Forget Parking Frustrations with Capacitive Touch Sensing Keypad Design

December 21, 2017 CircuitStudio

Capacitive touch sensing keypad with finger pressed on button

 

Sometimes it feels like the parking ticket machines are neglected intentionally to incur more parking tickets from people incapable or unwilling to wait for the machine to function enough to give them their ticket stub. I’ve had my fair share of frustration when coming across one with malfunctioning buttons on its keypad, forcing me to hunt the surrounding area for a machine which actually is working. Finding parking is hard enough in many cities, why can’t it just be a simple process with working machines?

 

Mechanical keypads are inevitably subjected to degradation due to wear and tear or vandalism (I think of my baby cousin who once, while sitting on my lap, picked the ‘e,’ ‘g,’ and ‘v,’ keys off my computer keyboard). Being tasked with designing new open space parking machines, the first thing I would consider is replacing the mechanical keypads with capacitive touch sensing ones in order to eliminate mechanical issues and also give the machine a sleek, more sophisticated appearance.

What Is Capacitive Touch Sensing

As the name implies, capacitive touch sensing is where an input detection is based on the capacitive change usually induced by a human touch. Once a premium technology, capacitive touch sensing is now commonly used in various electronics product. Smartphones, tablets, basically any screen that you can interact with by touching could be using capacitive touch sensing.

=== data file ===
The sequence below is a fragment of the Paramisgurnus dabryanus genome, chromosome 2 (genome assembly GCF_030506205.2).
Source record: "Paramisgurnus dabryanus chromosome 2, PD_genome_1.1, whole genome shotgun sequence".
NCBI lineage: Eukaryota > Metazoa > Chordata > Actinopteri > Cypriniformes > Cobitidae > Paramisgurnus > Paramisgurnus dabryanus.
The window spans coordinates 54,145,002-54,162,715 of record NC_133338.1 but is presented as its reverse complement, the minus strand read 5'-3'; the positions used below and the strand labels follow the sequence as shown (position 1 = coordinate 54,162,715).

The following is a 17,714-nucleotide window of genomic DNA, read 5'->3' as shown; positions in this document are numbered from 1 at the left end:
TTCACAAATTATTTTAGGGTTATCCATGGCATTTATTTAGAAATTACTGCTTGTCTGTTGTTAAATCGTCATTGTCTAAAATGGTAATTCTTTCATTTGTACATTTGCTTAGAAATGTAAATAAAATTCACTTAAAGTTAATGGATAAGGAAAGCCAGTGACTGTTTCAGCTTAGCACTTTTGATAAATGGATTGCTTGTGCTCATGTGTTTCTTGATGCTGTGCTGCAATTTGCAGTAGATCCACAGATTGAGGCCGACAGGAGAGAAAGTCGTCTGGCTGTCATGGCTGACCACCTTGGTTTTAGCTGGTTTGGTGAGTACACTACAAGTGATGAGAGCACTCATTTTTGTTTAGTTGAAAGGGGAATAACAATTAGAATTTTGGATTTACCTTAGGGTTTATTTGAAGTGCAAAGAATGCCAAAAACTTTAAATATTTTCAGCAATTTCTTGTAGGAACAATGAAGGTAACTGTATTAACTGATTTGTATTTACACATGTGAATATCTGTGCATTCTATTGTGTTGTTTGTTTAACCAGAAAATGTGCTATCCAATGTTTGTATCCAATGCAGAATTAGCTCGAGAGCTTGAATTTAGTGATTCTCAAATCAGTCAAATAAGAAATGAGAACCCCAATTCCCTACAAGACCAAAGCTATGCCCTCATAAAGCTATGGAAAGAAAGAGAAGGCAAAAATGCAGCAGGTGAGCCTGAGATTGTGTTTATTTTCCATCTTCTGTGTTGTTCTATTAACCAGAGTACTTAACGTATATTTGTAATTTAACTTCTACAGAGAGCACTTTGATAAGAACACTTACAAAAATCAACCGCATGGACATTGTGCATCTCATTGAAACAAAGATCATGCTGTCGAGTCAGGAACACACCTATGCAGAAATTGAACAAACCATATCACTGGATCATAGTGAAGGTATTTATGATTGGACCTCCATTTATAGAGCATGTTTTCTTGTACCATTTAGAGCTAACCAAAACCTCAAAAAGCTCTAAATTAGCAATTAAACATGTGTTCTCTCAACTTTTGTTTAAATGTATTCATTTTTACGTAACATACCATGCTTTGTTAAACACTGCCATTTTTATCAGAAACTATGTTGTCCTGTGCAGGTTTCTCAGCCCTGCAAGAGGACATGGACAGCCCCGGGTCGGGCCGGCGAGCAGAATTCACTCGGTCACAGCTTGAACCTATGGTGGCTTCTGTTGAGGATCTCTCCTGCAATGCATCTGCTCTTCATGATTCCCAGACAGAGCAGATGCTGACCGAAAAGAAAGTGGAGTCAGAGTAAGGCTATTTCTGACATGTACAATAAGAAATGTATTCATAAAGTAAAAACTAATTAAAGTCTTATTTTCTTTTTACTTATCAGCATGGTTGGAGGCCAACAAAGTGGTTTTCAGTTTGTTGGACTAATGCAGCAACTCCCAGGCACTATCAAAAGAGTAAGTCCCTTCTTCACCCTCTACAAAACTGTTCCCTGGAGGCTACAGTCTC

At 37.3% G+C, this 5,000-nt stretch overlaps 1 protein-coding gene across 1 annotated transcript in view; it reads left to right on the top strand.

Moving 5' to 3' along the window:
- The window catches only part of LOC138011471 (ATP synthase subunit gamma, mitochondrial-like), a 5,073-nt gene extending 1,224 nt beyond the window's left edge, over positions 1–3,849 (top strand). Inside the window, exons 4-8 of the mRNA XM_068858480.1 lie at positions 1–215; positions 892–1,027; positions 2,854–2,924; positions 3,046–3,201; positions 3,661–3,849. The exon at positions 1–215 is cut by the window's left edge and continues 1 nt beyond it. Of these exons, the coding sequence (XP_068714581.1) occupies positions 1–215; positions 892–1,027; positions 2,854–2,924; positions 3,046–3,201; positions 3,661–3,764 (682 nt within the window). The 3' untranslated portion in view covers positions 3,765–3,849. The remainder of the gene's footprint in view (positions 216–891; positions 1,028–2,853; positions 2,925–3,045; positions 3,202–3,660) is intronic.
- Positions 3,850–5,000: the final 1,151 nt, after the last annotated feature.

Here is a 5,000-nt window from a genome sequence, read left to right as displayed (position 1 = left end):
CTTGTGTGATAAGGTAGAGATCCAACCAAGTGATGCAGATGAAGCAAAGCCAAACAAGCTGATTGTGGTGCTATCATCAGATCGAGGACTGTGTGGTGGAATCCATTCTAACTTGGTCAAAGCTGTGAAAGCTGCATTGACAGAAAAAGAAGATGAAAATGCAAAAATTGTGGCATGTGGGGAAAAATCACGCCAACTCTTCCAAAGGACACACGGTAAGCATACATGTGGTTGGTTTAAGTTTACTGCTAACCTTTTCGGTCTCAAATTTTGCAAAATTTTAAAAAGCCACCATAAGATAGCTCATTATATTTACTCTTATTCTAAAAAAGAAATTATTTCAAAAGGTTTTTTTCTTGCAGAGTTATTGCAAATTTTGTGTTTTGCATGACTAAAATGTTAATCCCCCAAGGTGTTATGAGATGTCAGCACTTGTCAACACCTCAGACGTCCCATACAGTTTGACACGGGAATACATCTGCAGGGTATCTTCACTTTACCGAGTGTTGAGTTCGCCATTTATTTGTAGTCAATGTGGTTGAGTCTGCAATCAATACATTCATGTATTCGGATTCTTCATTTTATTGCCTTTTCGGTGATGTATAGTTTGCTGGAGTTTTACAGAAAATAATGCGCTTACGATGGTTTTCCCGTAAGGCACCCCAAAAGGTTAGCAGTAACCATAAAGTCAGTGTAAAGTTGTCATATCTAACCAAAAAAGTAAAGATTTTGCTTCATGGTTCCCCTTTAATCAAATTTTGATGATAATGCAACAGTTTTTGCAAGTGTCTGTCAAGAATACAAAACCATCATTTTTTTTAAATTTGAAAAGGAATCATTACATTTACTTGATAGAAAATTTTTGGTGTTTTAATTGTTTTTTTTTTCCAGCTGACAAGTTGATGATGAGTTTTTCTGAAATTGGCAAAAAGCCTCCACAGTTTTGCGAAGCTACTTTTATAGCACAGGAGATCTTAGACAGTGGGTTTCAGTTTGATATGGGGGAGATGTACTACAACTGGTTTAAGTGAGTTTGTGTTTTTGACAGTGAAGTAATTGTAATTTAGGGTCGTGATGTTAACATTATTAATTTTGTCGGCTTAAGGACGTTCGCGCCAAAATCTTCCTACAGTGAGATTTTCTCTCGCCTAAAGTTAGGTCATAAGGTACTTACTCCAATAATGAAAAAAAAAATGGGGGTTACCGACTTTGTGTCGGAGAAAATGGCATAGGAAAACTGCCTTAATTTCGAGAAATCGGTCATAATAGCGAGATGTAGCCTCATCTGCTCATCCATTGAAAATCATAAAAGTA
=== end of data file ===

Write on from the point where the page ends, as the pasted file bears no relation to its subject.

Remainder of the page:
In electronics, capacitive touch sensing has revolutionized the conventional mechanical numeric keypads industrial and commercial applications. Security access controllers that require personal identification number (PIN) has transitioned from mechanical keypads to capacitive touch sensing ones. The same applies to open space parking machines where newer versions are seen equipped with capacitive touch sensing keypads as they are less prone to vandalism and degradation by the outdoor environment.

 

The principle of capacitive touch sensing, especially in keypad designs, is to create a series of electrodes where the human fingers interact with. These electrodes are then routed to a capacitive touch sensing controller where the capacitance is measured and translated into digital values. The electrodes project an electric field where the presence of a human finger will change the capacitance measured in idle condition. The capacitance sensing controller then compares the changes in the capacitance against the baseline capacitance to decide if a valid touch event has occurred.

 

Park Around the Corner: Capacitive Touch Sensing Keypad Design

The greatest challenge for capacitive touch sensing keypad design lies in getting the PCB layout right. Although it might seem straightforward, here are some key considerations to touch on when designing: